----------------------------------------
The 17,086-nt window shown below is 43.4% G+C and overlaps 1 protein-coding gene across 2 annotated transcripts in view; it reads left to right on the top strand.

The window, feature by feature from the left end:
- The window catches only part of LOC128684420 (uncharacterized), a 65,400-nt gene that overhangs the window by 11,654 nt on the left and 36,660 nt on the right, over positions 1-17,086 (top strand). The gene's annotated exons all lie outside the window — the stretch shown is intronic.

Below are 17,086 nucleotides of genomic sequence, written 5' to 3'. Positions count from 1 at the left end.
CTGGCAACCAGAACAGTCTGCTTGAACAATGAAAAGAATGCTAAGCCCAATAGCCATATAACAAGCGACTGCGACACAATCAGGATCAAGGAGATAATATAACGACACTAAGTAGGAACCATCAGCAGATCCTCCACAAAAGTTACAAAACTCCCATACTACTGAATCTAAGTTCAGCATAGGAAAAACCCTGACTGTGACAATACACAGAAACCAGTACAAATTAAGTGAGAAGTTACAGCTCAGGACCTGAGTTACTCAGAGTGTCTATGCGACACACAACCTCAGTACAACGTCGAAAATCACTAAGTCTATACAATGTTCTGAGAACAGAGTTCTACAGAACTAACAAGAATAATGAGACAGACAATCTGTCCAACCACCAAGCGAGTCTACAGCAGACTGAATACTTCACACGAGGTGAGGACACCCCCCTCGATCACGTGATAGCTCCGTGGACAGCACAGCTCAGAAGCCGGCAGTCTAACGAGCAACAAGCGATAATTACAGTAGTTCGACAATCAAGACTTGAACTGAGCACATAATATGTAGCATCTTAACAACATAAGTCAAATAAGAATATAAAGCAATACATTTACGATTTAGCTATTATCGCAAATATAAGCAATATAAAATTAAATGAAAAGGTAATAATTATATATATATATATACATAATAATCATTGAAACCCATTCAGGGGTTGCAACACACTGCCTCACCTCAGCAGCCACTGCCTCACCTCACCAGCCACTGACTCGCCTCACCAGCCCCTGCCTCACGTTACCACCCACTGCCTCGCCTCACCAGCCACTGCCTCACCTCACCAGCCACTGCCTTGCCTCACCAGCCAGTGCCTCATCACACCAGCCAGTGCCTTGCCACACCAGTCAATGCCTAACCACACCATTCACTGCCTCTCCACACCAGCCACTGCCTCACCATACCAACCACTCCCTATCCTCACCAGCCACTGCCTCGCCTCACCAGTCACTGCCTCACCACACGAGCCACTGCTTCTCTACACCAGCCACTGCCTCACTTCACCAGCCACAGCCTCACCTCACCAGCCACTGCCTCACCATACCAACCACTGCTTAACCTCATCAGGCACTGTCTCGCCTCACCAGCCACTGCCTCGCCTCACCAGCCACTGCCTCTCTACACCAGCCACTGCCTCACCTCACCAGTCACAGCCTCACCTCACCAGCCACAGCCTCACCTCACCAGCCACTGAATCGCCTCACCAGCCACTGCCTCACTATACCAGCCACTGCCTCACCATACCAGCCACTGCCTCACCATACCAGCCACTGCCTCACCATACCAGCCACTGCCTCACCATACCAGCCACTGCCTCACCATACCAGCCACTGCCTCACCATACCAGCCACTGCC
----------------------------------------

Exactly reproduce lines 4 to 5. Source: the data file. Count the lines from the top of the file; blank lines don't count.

Below are 17,086 nucleotides of genomic sequence, written 5' to 3'. Positions count from 1 at the left end.
CTGGCAACCAGAACAGTCTGCTTGAACAATGAAAAGAATGCTAAGCCCAATAGCCATATAACAAGCGACTGCGACACAATCAGGATCAAGGAGATAATATAACGACACTAAGTAGGAACCATCAGCAGATCCTCCACAAAAGTTACAAAACTCCCATACTACTGAATCTAAGTTCAGCATAGGAAAAACCCTGACTGTGACAATACACAGAAACCAGTACAAATTAAGTGAGAAGTTACAGCTCAGGACCTGAGTTACTCAGAGTGTCTATGCGACACACAACCTCAGTACAACGTCGAAAATCACTAAGTCTATACAATGTTCTGAGAACAGAGTTCTACAGAACTAACAAGAATAATGAGACAGACAATCTGTCCAACCACCAAGCGAGTCTACAGCAGACTGAATACTTCACACGAGGTGAGGACACCCCCCTCGATCACGTGATAGCTCCGTGGACAGCACAGCTCAGAAGCCGGCAGTCTAACGAGCAACAAGCGATAATTACAGTAGTTCGACAATCAAGACTTGAACTGAGCACATAATATGTAGCATCTTAACAACATAAGTCAAATAAGAATATAAAGCAATACATTTACGATTTAGCTATTATCGCAAATATAAGCAATATAAAATTAAATGAAAAGGTAATAATTATATATATATATATACATAATAATCATTGAAACCCATTCAGGGGTTGCAACACACTGCCTCACCTCAGCAGCCACTGCCTCACCTCACCAGCCACTGACTCGCCTCACCAGCCCCTGCCTCACGTTACCACCCACTGCCTCGCCTCACCAGCCACTGCCTCACCTCACCAGCCACTGCCTTGCCTCACCAGCCAGTGCCTCATCACACCAGCCAGTGCCTTGCCACACCAGTCAATGCCTAACCACACCATTCACTGCCTCTCCACACCAGCCACTGCCTCACCATACCAACCACTCCCTATCCTCACCAGCCACTGCCTCGCCTCACCAGTCACTGCCTCACCACACGAGCCACTGCTTCTCTACACCAGCCACTGCCTCACTTCACCAGCCACAGCCTCACCTCACCAGCCACTGCCTCACCATACCAACCACTGCTTAACCTCATCAGGCACTGTCTCGCCTCACCAGCCACTGCCTCGCCTCACCAGCCACTGCCTCTCTACACCAGCCACTGCCTCACCTCACCAGTCACAGCCTCACCTCACCAGCCACAGCCTCACCTCACCAGCCACTGAATCGCCTCACCAGCCACTGCCTCACTATACCAGCCACTGCCTCACCATACCAGCCACTGCCTCACCATACCAGCCACTGCCTCACCATACCAGCCACTGCCTCACCATACCAGCCACTGCCTCACCATACCAGCCACTGCCTCACCATACCAGCCACTGCC